The 'MIND' anti-memory loss diet

By Jen Christensen

Updated 4:52 PM ET, Tue June 23, 2015
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An estimated 47 million people globally have Alzheimer's disease, and that number is projected to triple by 2050. There is no cure or real treatment, but studies show and according to the Alzheimer's Association, there are some things you can do to keep memory loss at bay: exercise, education, not smoking, reducing the impact of chronic conditions such as diabetes, getting adequate sleep, staying socially engaged, learning new things, taking care of your mental health and eating a healthy diet. One effort in particular, diet, is getting some renewed interest from scientists. SEBASTIEN BOZON/AFP/Getty Images
The Mediterranean-DASH Intervention for Neurodegenerative Delay, known as the MIND diet, is a brain-friendly eating plan developed by researchers at Rush University in Chicago and Harvard's School of Public Health in Boston. Since most people experience some kind of memory loss as they age, even if they don't suffer from Alzheimer's, it's not a bad diet for anyone who hopes to live long into old age. Getty Images
The diet, driven by medical research, is a hybrid of the Mediterranean and DASH diets, both of which have been shown to have a positive impact on full body and brain health. The MIND diet may be a little bit simpler to follow than the other two as you have to eat less fruit and fish. In an observational study, people who stuck closest to eating the MIND diet saw a 53% lower risk of developing Alzheimer's, even people who ate the MIND diet most (instead of "all") of the time saw a 35% reduction in developing the disease. It's a result that is considered "significant." Photo Illustration/Thinkstock
The MIND diet suggests eating at least one serving of fish a week. In contrast, the Mediterranean diet suggests eating more like 2-3 servings a week. Salmon, considered a "superfood," gives you a high dose of omega-3 fatty acids which studies show lower the risk of heart disease and fight inflammation. Earlier studies showed it also reduces anxiety. Photo Illustration/Shutterstock
Carbs are allowed on this diet, particularly of the whole grain variety. You should have three servings a day. Earlier studies have shown a connection between high fiber consumption and living a long life. Photo Illustration/Thinkstock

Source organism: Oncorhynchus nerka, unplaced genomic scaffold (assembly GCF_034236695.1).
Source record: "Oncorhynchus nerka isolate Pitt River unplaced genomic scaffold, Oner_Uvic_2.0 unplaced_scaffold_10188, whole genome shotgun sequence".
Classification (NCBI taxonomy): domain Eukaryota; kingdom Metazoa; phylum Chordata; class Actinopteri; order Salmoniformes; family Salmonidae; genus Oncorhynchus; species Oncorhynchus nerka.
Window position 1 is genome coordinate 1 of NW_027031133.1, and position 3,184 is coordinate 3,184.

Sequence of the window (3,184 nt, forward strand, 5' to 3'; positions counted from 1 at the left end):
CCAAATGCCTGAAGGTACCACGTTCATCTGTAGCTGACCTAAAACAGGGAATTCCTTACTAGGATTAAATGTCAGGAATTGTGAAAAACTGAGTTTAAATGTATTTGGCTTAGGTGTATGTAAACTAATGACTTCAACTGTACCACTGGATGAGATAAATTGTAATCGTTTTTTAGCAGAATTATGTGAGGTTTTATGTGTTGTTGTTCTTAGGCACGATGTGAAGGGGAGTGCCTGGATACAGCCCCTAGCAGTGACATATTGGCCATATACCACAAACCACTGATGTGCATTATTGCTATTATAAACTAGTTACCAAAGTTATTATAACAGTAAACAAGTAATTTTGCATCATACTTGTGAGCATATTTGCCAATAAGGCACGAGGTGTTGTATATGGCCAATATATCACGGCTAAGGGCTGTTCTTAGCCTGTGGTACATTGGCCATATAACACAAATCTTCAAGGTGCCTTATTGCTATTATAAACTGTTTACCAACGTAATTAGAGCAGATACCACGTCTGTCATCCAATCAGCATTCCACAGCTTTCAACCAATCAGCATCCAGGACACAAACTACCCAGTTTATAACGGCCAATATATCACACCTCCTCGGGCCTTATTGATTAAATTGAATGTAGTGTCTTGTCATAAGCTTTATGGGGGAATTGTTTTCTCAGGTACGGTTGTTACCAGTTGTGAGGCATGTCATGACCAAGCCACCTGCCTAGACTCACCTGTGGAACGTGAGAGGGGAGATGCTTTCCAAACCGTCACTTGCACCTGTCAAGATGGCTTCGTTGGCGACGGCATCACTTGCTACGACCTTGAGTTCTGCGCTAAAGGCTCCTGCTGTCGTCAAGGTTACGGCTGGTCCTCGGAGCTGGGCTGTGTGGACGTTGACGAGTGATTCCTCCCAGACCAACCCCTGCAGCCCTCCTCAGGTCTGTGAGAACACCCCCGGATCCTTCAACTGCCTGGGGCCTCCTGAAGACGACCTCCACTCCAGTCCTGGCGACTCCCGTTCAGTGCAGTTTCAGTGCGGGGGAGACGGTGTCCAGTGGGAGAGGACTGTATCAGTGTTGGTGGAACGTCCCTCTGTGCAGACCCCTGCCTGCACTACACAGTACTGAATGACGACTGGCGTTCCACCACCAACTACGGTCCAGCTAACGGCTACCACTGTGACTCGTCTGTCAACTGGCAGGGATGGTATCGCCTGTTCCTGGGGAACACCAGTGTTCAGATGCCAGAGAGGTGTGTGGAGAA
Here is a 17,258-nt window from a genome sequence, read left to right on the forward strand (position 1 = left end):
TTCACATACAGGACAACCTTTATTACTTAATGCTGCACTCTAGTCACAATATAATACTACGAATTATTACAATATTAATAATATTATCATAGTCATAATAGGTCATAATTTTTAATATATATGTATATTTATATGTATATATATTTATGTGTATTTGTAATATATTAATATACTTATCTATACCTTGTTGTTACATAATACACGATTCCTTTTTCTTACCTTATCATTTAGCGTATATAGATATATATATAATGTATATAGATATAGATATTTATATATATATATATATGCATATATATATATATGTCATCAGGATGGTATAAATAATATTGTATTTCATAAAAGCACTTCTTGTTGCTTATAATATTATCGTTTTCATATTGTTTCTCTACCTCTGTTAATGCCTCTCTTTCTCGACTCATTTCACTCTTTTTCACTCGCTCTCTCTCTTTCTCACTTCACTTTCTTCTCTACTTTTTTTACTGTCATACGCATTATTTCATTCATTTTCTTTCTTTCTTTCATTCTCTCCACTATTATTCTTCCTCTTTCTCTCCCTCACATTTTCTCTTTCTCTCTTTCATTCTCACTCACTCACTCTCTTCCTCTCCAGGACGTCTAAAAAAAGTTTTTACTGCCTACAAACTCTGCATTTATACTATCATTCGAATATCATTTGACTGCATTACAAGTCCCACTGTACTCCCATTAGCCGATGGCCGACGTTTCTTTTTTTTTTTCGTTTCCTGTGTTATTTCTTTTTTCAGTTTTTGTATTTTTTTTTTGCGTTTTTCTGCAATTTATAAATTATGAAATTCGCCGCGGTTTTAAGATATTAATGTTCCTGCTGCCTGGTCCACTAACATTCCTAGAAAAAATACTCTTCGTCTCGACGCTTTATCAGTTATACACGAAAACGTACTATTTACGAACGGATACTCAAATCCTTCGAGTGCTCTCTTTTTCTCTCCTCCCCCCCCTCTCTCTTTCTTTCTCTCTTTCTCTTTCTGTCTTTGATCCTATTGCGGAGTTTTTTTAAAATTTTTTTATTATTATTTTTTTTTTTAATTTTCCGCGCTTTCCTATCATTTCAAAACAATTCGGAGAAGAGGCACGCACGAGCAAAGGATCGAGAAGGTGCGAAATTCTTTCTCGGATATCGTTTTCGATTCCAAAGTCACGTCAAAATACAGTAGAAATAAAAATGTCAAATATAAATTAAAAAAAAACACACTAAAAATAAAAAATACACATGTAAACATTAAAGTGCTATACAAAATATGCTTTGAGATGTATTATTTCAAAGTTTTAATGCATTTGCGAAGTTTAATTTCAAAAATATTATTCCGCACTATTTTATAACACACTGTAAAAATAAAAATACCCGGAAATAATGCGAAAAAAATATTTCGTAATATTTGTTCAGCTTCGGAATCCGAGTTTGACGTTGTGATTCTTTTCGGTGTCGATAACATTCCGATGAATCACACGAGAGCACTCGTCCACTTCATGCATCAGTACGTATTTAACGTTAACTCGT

A glass of wine a day is allowed on the MIND diet. Wine is a good source of antioxidants, which is also good for your heart health. Resveratol in red wine may also help prevent damage to blood vessels. NICOLAS TUCAT/AFP/Getty Images/FILE
Poultry is on the MIND diet menu, two or more servings a week. Stick with baked, grilled or broiled, but skip the fried. Ildi Papp/shutterstock
Snacking is allowed on the MIND diet. It suggests eating nuts five times a week. Eating pistachios has been shown to lower blood pressure in some people. Peanuts are known to be a good source of resveratrol, a compound with antioxidants that help brain and heart health, earlier studies show. Photo Illustration/Shutterstock
Eat three servings of beans a week. Beans are a good source of fiber which is important for digestion and also help you feel full, meaning you won't want to eat as much. A study in Japan found high soy bean consumption was associated with a lower incident of dementia and long life. Shutterstock
You knew leafy greens were on the MIND menu. Try six servings a week. Greens are good for your vascular health, earlier studies show. They're also good for your digestion. Photo Illustration/Shutterstock
Blueberries, strawberries and other berry family members make the MIND diet with a suggested two servings a week. A rich source of antioxidents and flavonoids, blueberries have been shown to improve memory, cognition and spatial memory, according to earlier studies. Photo Illustration/Shutterstock
A serving a day of other vegetables is also important. Vegetables provide nutrients your body needs, they are naturally low in fat and are a good source of fiber. Side benefit: the vitamin A in vegetables keeps your skin looking healthy and younger. Mario Proenca/Bloomberg via Getty Images
When you cook your veggies or low fat poultry and fish, try olive oil. It should be your go-to oil. Earlier studies have shown people have improved cognitive function using it. Considered a healthy fat, it has antioxidants, and can also reduce the risk of heart disease and has been shown to prevent the spread of cancer cells, earlier studies show. Photo Illustration/Thinkstock
What doesn't make the MIND diet is dessert, at least of the pastry variety. Sweets are empty calories and while they make you happy for a moment, the fat and sugar is not good for your health. Avoid them if possible. Thinkstock
The butter-loving French culture won't like this news, but butter is not on the MIND diet. You can have a tiny amount a day, but you may want to replace it with the healthier fat in olive oil. Sara Bonisteel/CNN
Cheese is also on the forbidden list. The MIND diet suggests keeping your cheese habit to once a week, if at all. Low fat cheese may be a better option if you can't break the habit, according to earlier studies. Shutterstock
Sadly, fast food doesn't make the MIND diet either, and neither does fried food. Again the empty calories and fat are not worth breaking your healthy diet. ODD ANDERSEN/AFP/Getty Images
And finally, red meat doesn't make the MIND diet menu either, but the diet does allow people to eat a serving once a week. A number of studies link red or processed meat consumption with chronic conditions and heart problems. shutterstock